For the best results, your ginger should be in a warm spot in the house where temperatures should be 75 to 80℉. Initially, it needs light amounts of water only.
TIP: If you live in a cold climate and cannot control the temperature in your house, you could get yourself a seedling heating mat. This will help keep the soil warm, or even a grow lamp can help.
Check on your ginger to see if it is sprouting. Check the soil before watering, make sure it gets some sunlight or a substitute in the form of growing light. Also, fertilize occasionally as nutrients in pots will become exhausted.
Plant other plants with ginger to save space and resources. The Good and Bad Ginger Companion Plants
What Happens to Ginger in Winter?
Well for one, ginger will not be growing vigorously! It is a tropical plant that needs warmth and heat provided by the sun. Winter is not its favorite time and these plants won’t mind showing it.
Ginger will either become inactive and not grow in winter, or it will die off! Either way, you look at it, ginger won’t fare well!
How to Store Ginger in Winter?
Suppose you live in an area where winters are cold and freezing temperatures are common on a daily basis. What should you do to make sure you have viable ginger rhizomes that can be planted in spring again? You must pick from these two options to choose from.
1. Dig Out Ginger Rhizomes
Dig up your ginger rhizomes and store them in a box with dry peat. Keep the box in a cool and dry area, and check on them occasionally, to see that they have not rotted away. The aim here is to let them go into dormancy so that they will not grow nor will they rot.
2. Grow indoors.
If you have the space, and you have just a few containers of ginger, you may consider bringing the plants indoors. But use a location that allows them to get some light if possible, perhaps near some windows or a sunroom. Or else you have to try artificial methods of light and heat.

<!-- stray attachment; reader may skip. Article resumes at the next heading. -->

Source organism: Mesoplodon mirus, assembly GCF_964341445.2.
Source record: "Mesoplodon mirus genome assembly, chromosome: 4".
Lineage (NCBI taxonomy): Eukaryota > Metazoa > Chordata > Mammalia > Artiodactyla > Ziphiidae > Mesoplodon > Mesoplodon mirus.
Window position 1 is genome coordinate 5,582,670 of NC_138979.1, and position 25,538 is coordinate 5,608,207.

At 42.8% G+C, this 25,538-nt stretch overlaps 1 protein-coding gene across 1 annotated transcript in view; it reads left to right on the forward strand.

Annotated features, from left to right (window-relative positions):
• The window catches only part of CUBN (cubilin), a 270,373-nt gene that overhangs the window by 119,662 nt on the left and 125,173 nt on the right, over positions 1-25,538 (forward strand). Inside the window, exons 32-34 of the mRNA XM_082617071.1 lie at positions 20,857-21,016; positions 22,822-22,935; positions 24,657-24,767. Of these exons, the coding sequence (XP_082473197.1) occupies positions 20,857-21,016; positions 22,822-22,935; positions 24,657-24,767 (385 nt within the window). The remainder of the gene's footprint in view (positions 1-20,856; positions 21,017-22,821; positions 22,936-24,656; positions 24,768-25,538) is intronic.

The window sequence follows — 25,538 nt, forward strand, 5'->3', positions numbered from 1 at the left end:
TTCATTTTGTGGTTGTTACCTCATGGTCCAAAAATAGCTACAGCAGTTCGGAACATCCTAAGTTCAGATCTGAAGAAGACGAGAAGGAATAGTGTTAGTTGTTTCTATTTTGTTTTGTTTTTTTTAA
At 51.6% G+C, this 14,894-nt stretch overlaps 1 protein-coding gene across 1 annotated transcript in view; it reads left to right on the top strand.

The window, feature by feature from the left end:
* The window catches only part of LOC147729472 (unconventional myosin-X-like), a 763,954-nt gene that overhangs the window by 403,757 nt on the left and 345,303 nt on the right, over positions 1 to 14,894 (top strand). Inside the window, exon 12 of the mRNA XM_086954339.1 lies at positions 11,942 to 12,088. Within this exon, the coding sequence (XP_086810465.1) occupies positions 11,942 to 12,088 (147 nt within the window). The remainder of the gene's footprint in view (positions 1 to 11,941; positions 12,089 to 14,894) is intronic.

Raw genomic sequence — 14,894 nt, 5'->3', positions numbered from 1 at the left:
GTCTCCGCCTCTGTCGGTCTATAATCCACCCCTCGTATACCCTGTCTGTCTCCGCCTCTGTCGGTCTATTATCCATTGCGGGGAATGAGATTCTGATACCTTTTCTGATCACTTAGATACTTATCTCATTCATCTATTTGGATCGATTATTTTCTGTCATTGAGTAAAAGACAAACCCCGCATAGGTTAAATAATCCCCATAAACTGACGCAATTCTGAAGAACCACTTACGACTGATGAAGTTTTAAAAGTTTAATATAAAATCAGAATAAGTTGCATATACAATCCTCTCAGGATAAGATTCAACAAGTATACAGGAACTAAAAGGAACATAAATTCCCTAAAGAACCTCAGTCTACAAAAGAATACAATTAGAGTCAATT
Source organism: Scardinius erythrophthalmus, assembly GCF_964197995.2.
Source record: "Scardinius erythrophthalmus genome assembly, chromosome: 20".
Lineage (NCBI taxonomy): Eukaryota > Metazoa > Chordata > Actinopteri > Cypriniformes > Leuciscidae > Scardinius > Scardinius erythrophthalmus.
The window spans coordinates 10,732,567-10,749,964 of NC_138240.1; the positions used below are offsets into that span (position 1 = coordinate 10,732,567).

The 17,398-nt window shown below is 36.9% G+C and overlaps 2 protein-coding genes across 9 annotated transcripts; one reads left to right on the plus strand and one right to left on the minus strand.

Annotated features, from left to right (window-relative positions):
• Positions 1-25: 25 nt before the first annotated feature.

If you have the space, you could put up a small greenhouse (other plants could also benefit)
Ginger plants are not the most cold hardy plants and they will not tolerate a lot of cold and definitely not frost. However, if you live in a cold climate, you can attempt to grow ginger indoors to keep it out of cold temperatures.
You will need an appropriate pot, fertile well-draining soil, fertilizer, and possibly a grow light if there is little to no sunshine.
Ginger cannot be grown outdoors in USDA zones 8 and lower. Zones 9 to 12 are best for growing ginger all year round.
Related read: 7 Reasons For Ginger Leaves Turning Brown + Solutions
In climates where ginger thrives and is adapted to the current temperatures, the plant will go dormant. This means you are likely to experience dying down or dead plants at temperatures. However, the rhizomes below ground are still alive, just not growing. Note this only happens in USDA zones 9 to 12 where ginger grows year-round.
Yes, it is possible to grow ginger in pots indoors during winter provided you can give them the elements that naturally exist outdoors. This includes sunlight and heat to avoid overly moist conditions. Also, care must be taken to ensure the potted ginger plants are well cared for and have their nutrients replenished regularly.